Getting an Inside View of Yesha

A new tour program will introduce hundreds of thousands of Israelis to a place they have heard much about but don't really know about.

David Lev ,

Arutz Sheva: Mishkefet

Israelis like to talk politics – especially the politics of the future of Judea and Samaria – but precious few have actually been to the areas they opine about, even though the biblical and historical heartland of Israel is almost literally in the backyards of residents of the “center,” the Tel Aviv metropolitan area.

That's why a new organization called Mishkefet (the Hebrew word for binoculars) has introduced a new program designed to allow the average Israeli – the ones who live in areas like the Dan region, Haifa and Be'ersheva and do not identify themselves as ideologically right or left, strictly religious, or as having radical political points of view – to get an inside view of life in Jewish communities in Yesha. The goal: to bring a half million Israelis on tours of Judea and Samaria within five years.

The program will include hikes and trips to the numerous nature and history sites in Yesha, in cooperation with local field schools, community centers, and local authorities. Tourists will also visit communities and meet residents, attend talks and concerts, visit farms, wineries, and natural food producers, like cheese makers and olive oil producers, and participate in special events. Like Birthright, the program is apolitical, and does not seek to turn visitors into “right wing extremists,” organizers say; the purpose of the tours is to educate, to allow people to at least get an idea of what they are talking about when they discuss Yesha.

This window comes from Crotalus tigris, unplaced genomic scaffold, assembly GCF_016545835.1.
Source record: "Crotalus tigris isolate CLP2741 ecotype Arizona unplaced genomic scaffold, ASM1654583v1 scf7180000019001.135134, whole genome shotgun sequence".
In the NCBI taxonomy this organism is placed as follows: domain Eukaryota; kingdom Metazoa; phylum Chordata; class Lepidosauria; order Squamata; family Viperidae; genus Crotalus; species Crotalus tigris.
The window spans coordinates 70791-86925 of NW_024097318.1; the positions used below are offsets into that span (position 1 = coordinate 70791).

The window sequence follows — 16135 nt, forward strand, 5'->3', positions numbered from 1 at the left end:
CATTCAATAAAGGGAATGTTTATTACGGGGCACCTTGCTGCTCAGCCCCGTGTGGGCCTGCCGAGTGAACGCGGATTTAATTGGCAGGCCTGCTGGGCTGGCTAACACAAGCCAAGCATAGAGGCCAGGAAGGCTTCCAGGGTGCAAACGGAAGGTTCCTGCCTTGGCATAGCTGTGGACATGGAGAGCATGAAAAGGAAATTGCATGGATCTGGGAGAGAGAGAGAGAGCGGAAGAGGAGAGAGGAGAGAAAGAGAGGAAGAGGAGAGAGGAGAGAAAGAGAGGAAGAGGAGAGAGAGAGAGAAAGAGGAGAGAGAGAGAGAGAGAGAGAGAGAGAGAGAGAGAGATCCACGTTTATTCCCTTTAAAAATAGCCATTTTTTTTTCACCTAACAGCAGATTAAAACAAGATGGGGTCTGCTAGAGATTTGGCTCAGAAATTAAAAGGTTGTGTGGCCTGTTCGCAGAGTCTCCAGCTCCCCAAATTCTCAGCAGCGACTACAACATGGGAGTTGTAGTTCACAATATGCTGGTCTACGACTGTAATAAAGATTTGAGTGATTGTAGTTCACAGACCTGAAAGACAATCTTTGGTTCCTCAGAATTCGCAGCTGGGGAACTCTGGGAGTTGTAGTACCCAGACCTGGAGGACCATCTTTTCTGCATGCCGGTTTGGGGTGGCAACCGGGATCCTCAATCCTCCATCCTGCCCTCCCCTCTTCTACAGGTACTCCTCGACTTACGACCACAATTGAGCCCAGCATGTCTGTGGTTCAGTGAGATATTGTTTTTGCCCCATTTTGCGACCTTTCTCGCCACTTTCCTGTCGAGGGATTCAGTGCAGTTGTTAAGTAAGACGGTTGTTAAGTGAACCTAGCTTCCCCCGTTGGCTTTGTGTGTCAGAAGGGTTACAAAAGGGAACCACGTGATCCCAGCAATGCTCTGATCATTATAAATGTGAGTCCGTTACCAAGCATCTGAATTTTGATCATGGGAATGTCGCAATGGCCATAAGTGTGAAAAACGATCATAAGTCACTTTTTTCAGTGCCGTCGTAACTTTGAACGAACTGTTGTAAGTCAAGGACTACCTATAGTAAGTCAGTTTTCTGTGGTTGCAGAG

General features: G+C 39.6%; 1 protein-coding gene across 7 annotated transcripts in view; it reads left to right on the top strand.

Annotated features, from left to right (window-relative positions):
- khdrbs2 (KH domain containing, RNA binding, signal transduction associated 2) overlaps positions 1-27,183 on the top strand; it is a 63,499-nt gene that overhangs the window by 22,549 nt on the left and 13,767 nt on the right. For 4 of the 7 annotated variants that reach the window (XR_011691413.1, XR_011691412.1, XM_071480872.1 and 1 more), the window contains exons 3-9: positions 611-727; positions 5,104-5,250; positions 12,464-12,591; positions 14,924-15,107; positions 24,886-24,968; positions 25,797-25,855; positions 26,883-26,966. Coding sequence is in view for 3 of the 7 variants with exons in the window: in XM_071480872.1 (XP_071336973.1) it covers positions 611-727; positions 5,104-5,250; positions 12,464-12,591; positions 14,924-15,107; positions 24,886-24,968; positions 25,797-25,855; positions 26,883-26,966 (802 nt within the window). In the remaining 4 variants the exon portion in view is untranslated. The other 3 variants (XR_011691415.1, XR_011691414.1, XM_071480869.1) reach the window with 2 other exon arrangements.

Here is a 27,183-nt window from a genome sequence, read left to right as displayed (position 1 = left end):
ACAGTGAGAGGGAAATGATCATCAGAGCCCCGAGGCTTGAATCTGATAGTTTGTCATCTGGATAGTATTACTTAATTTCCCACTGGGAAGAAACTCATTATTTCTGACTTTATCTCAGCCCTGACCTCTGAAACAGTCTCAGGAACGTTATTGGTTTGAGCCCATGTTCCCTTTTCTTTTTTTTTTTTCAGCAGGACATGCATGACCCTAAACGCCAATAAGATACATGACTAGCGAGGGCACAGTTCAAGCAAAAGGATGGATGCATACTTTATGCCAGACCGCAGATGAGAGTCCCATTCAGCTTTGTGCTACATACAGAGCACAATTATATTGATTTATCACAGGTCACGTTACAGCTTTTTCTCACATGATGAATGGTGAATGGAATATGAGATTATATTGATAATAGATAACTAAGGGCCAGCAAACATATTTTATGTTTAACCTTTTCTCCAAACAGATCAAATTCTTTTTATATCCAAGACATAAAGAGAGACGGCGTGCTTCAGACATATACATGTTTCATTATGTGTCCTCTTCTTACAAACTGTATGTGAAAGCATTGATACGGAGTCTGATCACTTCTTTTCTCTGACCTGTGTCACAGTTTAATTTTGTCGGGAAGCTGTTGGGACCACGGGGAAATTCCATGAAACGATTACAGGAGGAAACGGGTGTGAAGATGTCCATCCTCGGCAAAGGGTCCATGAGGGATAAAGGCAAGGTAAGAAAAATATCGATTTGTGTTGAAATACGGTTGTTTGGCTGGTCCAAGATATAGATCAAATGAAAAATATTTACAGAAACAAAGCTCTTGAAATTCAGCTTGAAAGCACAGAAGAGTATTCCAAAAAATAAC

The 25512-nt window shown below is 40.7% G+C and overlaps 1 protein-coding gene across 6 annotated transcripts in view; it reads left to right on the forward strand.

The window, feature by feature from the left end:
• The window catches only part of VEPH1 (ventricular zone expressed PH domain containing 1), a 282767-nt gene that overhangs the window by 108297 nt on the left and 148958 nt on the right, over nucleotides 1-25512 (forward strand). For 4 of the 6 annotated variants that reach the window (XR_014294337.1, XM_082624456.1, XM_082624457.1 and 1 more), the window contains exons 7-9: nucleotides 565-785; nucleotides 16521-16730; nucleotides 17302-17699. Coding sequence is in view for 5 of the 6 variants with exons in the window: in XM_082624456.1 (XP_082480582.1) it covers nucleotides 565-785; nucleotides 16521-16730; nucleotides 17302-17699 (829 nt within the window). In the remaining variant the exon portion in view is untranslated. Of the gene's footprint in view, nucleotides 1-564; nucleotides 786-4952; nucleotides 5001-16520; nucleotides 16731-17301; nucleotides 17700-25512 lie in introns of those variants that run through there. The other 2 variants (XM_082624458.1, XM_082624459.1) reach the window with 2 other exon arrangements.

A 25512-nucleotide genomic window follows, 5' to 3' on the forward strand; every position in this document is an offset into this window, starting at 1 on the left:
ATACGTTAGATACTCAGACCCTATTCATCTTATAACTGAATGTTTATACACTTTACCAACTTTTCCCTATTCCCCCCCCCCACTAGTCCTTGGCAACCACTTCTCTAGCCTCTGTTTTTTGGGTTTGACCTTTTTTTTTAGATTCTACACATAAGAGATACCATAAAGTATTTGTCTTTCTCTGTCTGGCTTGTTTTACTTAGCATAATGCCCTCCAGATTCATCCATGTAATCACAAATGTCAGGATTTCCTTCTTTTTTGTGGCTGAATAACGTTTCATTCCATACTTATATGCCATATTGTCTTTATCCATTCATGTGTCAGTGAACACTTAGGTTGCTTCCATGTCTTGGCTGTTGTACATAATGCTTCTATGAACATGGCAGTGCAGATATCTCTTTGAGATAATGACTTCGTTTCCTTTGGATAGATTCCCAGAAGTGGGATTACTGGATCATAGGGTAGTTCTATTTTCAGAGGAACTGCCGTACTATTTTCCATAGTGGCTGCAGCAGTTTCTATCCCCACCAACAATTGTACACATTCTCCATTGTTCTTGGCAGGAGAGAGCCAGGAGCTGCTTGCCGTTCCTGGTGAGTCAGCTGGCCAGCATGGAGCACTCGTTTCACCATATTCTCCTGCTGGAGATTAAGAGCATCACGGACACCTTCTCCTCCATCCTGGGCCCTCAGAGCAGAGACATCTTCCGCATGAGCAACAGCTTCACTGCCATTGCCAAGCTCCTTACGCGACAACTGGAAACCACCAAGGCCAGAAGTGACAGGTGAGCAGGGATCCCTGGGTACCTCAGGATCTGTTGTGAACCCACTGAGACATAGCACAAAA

The project is being organized by Benny Cohen and Yossi Dagan, former top members of the Yesha Council and of several local governments in the region. The project, which will cost millions of shekels, will be funded by private donations, and the two say that they have received a great deal of encouragement from the interest shown by donors and others.

The inspiration for the new project actually came from former Prime Minister Ariel Sharon, who, in his pre-disengagement days, would take visitors from Israel and abroad on tours of Yesha. In 1981, Cohen and Dagan said, Sharon's “We are on the Map” project brought hundreds of VIPs from Israel and abroad to Yesha, among them Israeli basketball star Tal Brody. Thousands of Israelis came in Brody's wake, and some political analysts attributed the right's success in elections that followed.

The tours are custom-tailored to various groups – union members, schools, political groups, families with young children, etc. So far, some 40 pilot tours have been held – and all have been quite successful, says Cohen, chairman of the project. “The participants were excited to see the beautiful views and the Zionist spirit in the communities and workplaces in Yesha. Many had no idea that these things existed.” The pilot tours, Cohen said, “convinced us that we are doing the right thing – bringing Israelis to see the reality of Yesha with their own eyes.”